Normal Actions or a Mental Health Concern? | Ce qui est normal comme comportement chez les jeunes?


[BOARD: Dr. Ian Manion – Executive Director, Provincial Centre of Excellence for Children and Youth Mental Health] Parents of adolescents often ask us how can
we really differentiate what’s normal or typical for an adolescent versus what might be the
signs of mental health concerns and this is a very common question. Particularly during adolescence where is so
much happening, so many changes that are taking place. I think again the first thing here
you are looking for is a significant change in mood, behaviour or thinking that’s affecting
one or more aspects of their life. So for example, it’s not having a bad test but all
marks start spiralling downwards. Physical appearance might take a significant change
and sleeping patterns change normally during adolescence, but if you’re adolescent is really
having trouble falling asleep, staying asleep, staying awake throughout the day and again
for week on and week out this could be a sign of something more significant. We see in terms of behaviour towards others.
Probably the most significant one from a mood disorder side will be when they start pull
away from friends or pull away from activities that they previously enjoyed. In terms of the behavioural side of things,
some risk taking behaviour is normal, it’s typical for adolescents. Actually, it’s actually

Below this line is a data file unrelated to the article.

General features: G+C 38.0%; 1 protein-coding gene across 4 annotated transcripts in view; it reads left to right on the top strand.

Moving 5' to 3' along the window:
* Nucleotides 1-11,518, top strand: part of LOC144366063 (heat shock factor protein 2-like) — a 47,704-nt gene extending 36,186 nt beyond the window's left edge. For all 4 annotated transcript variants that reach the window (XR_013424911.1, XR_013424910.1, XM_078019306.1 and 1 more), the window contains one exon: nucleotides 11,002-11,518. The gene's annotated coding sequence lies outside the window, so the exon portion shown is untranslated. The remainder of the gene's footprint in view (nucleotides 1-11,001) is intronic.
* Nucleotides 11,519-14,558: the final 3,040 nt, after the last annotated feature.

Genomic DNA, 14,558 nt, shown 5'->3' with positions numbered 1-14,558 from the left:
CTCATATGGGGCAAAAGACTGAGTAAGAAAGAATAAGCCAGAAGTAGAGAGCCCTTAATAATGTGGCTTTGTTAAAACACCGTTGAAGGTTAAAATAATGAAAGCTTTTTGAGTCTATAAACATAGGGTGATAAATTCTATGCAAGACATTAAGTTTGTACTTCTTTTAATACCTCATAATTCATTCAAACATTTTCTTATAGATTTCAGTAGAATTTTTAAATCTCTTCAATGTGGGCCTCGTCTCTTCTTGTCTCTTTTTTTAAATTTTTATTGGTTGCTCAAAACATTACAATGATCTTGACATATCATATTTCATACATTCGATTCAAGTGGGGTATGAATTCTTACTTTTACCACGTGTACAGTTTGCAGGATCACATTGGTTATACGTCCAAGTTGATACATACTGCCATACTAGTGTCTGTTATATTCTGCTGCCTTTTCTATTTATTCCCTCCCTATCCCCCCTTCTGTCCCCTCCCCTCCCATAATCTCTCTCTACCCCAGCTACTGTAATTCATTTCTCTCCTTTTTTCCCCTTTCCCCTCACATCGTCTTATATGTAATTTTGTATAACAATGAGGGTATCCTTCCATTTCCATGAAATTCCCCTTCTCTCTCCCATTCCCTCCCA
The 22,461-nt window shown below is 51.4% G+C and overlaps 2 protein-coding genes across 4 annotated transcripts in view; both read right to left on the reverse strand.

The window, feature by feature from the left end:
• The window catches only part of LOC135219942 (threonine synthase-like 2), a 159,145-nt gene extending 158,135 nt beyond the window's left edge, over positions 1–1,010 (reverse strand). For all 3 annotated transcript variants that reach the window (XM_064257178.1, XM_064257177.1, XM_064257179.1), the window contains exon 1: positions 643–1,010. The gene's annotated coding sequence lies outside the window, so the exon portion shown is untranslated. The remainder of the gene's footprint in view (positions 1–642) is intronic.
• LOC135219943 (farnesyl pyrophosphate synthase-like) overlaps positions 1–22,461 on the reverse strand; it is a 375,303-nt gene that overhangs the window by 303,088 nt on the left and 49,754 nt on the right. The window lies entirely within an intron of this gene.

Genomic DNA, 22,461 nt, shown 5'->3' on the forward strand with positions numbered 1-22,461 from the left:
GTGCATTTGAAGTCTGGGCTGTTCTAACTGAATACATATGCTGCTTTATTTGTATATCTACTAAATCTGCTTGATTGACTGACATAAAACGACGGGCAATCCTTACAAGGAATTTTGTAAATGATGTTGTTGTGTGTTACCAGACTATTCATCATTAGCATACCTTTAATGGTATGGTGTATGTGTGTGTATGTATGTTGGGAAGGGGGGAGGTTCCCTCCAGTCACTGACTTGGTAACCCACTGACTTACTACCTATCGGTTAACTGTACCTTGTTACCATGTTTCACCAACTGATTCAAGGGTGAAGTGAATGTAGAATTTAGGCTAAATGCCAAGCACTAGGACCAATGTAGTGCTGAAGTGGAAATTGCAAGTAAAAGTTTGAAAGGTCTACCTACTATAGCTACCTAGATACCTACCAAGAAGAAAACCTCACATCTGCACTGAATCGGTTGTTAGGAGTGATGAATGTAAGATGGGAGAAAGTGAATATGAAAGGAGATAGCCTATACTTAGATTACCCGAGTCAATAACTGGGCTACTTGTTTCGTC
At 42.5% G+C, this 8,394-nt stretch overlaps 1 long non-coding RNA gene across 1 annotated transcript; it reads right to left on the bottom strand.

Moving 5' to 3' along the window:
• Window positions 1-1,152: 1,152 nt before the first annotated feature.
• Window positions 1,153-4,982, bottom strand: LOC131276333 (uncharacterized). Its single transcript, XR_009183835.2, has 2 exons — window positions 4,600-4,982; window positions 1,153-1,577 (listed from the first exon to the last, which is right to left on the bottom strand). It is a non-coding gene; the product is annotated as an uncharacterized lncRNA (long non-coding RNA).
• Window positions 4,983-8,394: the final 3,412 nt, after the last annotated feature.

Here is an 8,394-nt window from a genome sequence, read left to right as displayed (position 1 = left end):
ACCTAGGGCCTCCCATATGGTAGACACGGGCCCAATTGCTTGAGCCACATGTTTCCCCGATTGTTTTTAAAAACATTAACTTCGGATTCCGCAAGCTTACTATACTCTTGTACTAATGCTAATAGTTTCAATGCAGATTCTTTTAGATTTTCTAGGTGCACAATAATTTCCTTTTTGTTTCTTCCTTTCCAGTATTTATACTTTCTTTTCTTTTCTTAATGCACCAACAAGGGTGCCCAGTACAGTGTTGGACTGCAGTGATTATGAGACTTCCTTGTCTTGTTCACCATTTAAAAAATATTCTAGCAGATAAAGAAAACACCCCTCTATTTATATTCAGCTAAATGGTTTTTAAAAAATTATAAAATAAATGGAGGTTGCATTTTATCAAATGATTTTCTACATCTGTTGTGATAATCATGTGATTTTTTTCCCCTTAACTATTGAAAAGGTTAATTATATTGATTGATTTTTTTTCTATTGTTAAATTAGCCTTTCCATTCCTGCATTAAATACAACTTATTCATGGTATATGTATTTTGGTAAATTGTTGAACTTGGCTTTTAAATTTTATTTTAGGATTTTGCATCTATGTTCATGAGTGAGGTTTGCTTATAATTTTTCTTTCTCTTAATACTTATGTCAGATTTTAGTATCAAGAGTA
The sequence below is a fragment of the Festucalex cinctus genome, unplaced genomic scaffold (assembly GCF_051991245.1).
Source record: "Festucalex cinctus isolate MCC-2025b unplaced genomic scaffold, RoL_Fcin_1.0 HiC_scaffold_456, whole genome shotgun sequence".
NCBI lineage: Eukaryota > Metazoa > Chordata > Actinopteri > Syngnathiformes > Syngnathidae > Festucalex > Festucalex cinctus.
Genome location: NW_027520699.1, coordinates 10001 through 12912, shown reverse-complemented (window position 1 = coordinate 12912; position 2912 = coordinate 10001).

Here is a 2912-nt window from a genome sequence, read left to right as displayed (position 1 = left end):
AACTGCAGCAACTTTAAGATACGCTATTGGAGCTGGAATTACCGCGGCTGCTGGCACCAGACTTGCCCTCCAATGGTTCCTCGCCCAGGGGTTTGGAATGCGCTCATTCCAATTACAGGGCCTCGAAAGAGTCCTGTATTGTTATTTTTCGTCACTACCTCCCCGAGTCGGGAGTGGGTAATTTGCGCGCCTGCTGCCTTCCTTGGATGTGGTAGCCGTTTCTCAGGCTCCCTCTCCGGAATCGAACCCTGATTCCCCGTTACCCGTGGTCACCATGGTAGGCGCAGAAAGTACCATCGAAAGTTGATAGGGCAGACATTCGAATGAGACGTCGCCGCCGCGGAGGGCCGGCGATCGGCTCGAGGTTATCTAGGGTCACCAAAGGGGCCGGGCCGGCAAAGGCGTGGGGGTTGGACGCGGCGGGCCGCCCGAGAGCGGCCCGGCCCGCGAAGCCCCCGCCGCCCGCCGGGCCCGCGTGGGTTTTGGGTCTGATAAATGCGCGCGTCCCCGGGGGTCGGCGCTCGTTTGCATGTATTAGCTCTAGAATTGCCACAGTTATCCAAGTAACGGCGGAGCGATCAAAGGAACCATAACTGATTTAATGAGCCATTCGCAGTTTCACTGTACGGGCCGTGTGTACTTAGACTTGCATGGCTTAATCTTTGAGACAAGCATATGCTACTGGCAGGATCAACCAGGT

the adolescent that shows no risk taking behaviour at all that might be a sign that someone who’s
over a little controlled. When the risk taking behaviour is not typical, is more frequent,
occupying more and more of the child’s or young person’s time – it might be placing
them or others at risk of self harm or harm to others. That’s really what we need to watch out that’s might be beyond typical of being an adolescent. Probably the biggest warning sign is when
friends start telling you that they are concerned about your son or daughter. They see your
son or daughter probably more often than you do these days. They might be in the best position
to notice a change in behaviour, mood and feelings and they may have some real concerns
about what might be going on. Similarly, they might be the best people to help bridge your
son or daughter to appropriate services. Even just to find out if they are okay. [BOARD: Ontario Logo. Ontario.ca/yourmentalhealth]

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